We all need a business mentor, someone to guide us as we attempt to navigate the harrowing path of our career. Now if you ask most marketing professionals, you’ll hear names like Seth Godin, Guy Kawasaki or David Ogilvy (often called The Father of Advertising), to name a few.
But for me, that guiding light is none other than Michael Myers, the classic villain from John Carpenter’s 1978 horror classic, Halloween.
Okay, so he isn’t perfect. He wears a mask; he just so happens to be a serial killer and, of course, he’s a fictional character. But despite these traits, Michael has taught me valuable marketing lessons over the years. I hope these lessons will help you better understand the world of marketing on this fine Halloween day!
Michael Meyers is narrowly focused on one thing — getting his sister Laurie. You too should be narrowly focused on your marketing–be it by demographics, niche or a combination of the two. It seams counter-intuitive, but by reducing your market you will increase sales. That’s because your message can be razor sharp. You can speak specifically to the pains, needs, wants and desires of your audience–increasing your ROI and stretching your marketing dollar.
This doesn’t mean you’ve excluded people outside your focus. Even Michael manages to “get” a number of people outside his focus on his journey.
You mailed a postcard to 5,000 homes in your area and didn’t get a single lead, so you won’t be doing that again. Right?
Wrong! Michael never gives up. Even six bullets in the chest aren’t enough to get him to quit. He just tweaks his line of attack.
Too often remodelers tell me about a channel they’ll never use because it didn’t work one time. In fact, two weeks ago someone told me “I got 75 calls from the ad but every single one was unqualified.” My response,”The [publication] sounds like a good one to me, I think your message was wrong.”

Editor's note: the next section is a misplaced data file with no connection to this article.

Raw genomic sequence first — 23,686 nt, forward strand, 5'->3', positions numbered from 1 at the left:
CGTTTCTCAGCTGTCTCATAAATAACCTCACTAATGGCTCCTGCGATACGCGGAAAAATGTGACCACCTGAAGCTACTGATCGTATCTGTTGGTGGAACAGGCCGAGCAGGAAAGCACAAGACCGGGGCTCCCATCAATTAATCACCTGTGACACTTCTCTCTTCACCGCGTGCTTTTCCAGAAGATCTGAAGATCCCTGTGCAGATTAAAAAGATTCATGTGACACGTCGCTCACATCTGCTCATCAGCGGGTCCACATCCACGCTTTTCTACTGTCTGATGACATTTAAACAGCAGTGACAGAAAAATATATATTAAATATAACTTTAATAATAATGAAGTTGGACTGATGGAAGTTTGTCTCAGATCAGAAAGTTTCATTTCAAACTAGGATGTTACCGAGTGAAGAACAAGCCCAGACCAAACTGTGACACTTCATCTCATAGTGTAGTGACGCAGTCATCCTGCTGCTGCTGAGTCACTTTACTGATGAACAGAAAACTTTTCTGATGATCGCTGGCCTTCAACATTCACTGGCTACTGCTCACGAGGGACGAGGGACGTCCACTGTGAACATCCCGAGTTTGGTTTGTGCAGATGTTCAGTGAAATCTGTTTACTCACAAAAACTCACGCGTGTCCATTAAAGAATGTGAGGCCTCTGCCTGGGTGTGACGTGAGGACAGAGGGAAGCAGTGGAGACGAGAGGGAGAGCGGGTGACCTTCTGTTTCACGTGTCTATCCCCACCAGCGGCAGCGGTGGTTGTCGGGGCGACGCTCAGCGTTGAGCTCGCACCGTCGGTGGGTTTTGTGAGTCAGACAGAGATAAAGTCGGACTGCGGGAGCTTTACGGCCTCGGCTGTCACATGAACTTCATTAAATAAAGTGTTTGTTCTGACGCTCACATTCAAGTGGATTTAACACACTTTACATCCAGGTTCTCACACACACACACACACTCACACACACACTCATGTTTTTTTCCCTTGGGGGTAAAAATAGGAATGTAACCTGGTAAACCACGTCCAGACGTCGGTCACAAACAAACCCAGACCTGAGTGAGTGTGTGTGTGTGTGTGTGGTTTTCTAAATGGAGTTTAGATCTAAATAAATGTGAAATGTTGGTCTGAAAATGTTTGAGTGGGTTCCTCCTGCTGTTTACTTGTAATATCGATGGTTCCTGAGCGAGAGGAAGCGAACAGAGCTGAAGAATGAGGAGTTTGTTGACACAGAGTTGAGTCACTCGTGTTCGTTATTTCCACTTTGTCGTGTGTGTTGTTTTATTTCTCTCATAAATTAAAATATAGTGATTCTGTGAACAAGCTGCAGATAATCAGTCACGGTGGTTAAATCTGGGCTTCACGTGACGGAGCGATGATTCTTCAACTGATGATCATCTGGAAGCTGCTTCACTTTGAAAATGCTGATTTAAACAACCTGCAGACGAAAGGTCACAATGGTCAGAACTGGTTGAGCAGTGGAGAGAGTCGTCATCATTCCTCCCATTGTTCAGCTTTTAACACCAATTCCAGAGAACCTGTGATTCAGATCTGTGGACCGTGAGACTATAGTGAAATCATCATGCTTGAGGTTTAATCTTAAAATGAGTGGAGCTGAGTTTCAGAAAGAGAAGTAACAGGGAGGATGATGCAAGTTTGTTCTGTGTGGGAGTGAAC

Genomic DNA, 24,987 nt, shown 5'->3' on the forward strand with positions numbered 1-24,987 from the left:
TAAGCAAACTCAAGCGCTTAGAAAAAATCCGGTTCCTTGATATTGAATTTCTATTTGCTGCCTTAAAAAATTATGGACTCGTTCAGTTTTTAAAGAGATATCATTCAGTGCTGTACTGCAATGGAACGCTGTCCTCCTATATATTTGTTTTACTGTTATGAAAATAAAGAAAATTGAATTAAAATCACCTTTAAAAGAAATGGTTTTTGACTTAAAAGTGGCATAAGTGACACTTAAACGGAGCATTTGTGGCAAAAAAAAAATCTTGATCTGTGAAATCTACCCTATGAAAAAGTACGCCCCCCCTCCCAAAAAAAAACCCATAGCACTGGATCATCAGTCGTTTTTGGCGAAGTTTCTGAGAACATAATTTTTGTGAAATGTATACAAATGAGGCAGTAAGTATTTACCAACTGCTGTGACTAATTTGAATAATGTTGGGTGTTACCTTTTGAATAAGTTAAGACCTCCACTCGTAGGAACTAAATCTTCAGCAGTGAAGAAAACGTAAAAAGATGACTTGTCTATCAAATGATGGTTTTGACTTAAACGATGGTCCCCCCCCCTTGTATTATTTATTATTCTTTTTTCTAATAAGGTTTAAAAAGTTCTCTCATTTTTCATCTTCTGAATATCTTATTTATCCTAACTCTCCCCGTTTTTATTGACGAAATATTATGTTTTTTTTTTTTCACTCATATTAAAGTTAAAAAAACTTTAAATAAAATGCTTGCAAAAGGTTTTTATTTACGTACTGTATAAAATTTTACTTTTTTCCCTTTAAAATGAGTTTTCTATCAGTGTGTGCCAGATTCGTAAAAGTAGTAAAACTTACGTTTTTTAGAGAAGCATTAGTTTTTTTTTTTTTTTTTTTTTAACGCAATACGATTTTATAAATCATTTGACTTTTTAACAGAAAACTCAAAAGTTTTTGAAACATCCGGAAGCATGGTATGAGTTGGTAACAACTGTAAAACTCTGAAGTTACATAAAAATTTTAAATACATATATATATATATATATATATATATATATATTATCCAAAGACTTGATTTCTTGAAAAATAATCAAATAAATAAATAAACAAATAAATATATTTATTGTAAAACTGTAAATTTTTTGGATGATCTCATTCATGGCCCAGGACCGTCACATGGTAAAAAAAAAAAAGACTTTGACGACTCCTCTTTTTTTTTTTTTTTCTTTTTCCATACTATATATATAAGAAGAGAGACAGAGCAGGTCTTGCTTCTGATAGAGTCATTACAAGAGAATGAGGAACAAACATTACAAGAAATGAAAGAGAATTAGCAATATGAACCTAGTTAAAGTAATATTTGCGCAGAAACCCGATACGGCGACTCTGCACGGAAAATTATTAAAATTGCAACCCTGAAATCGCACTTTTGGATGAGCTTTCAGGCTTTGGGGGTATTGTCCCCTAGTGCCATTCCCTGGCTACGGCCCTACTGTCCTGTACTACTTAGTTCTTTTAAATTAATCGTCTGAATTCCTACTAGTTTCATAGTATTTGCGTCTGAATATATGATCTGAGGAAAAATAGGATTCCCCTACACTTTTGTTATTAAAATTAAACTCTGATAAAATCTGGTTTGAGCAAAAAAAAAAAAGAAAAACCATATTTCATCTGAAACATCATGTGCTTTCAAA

The truth is there are too many variables to discredit the channel after one or two attempts. Marketing is not a series of isolated events. It is an ongoing process that requires commitment. Stay the course and tweak your line of attack.
Michael never says a word. He listens and observes. And he’s always able to find his sister, no matter where she goes into hiding.
Listen to what people are saying about your company and about your competitors. You can keep your company image clean by responding to poor comments and thanking people for praise. You can also find weaknesses in your competition and strike at their Achilles Heel. Social media outlets like Twitter and Facebook are a great place to keep tabs.
Marketing can be overwhelming to say the least. There are many obstacles to knock down your enthusiasm and when you engage in campaigns (like email marketing) that can yield less than a 1% response rate, it’s easy to want to just throw in the towel. But whatever the reason for your funk, be it a financial setback, laziness or whatever, just remember Michael. He always gets back up.
Did you ever notice Michael never runs after anyone? He walks slow and steady while the people he chases run around frantically. Yet he always manages to keep up. Don’t rush your marketing efforts. Effective campaigns take time. If you consistently send messages that are focused on only generating “leads for today”, you will never get ahead of the competition. As I said before, marketing is a process. It takes patience and dedication. Walk slow and steady and you will not only keep up with the competition, you’ll surpass them.
When Michael’s in town, everyone knows it — and they won’t soon forget. Whether you are sending a newsletter or working a trade show, be memorable. Give your prospects an experience they won’t forget. Your company has a story. Make sure that story has to be retold.
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Editor’s note: This post was originally published in 2013, and has been updated. Happy Halloween!
image courtesy of Helga Esteb / Shutterstock.com